Now, how did I get it working?  I just used TextEdit (on OS X, where I do most of my work) to save the HTML file as an .rtf, adjusted font sizes a bit (TextEdit seems to make everything a couple of sizes bigger), and Smashwords’ meatgrinder worked great.  So if you’re thinking of uploading your books to Smashwords, first look at their style guide, but then try to upload a .doc or .rtf file.  It should give you awesome output.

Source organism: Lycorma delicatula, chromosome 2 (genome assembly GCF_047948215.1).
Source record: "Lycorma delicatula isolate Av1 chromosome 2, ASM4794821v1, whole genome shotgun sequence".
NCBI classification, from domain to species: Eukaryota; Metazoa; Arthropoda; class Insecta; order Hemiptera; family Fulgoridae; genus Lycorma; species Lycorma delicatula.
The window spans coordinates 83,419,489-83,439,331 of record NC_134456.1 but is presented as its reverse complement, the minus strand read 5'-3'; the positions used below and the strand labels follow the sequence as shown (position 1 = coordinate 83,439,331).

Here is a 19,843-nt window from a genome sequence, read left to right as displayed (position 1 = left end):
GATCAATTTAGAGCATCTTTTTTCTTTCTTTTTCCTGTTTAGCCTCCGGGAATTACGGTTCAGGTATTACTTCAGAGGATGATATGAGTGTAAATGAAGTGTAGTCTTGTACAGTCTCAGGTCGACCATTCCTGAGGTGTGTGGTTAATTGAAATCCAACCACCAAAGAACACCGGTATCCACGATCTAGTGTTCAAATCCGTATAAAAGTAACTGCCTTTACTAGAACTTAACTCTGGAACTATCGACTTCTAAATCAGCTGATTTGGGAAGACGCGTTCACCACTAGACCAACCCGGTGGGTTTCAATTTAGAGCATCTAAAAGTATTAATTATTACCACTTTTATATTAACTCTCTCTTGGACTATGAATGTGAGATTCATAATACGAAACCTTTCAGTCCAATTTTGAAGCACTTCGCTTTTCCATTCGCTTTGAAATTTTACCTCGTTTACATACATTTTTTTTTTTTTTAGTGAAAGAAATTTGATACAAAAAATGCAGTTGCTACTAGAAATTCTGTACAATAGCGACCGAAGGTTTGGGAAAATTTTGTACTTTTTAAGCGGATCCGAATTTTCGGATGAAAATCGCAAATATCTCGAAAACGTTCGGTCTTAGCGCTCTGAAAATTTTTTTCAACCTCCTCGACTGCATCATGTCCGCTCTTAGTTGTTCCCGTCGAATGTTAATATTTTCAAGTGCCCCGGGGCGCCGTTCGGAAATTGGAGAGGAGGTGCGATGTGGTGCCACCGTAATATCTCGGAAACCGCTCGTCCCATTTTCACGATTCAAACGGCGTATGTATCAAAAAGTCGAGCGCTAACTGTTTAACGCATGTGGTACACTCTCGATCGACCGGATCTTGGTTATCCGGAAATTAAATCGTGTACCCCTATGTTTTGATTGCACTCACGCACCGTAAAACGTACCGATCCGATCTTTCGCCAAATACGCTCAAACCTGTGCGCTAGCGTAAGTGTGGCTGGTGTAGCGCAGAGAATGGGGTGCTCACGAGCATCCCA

Which brings me around to the other subject I wanted to address: Why does the publishing industry use Microsoft Word as the de-facto standard for writing/editing/et cetera?  Word isn’t good at handling book-length manuscripts.  It isn’t good at multi-user editing, tracking changes, and the like.  It isn’t good at layout.  I’m not sure what it’s good at.  I’ve used the Windows versions and the Mac versions, and I even wrote a book in it once. Ugh.  It’s terribly unstable when you have a document of book length. How does the publishing industry function?  As soon as I had Apple’s Pages available, I imported from my Word .doc (cleaned up the formatting) and the stability, speed, ease of editing and layout was instantly orders of magnitude better.  Pages wasn’t really designed for book-length documents, either -its strength is the brochure and the full-color newsletter with lots of pictures and complicated layouts, not the block of text that is a novel- but at least it handles them well.  After the first version, Pages refused to output text in CMYK, which is a bizarre sort of a problem that means it isn’t of much use if you’re outputting for a professional printer, but for the couple of books I wrote in it, it was oh-so-easy.  And stable.  Never crashed, never froze, didn’t get slower the more I wrote.  Nice.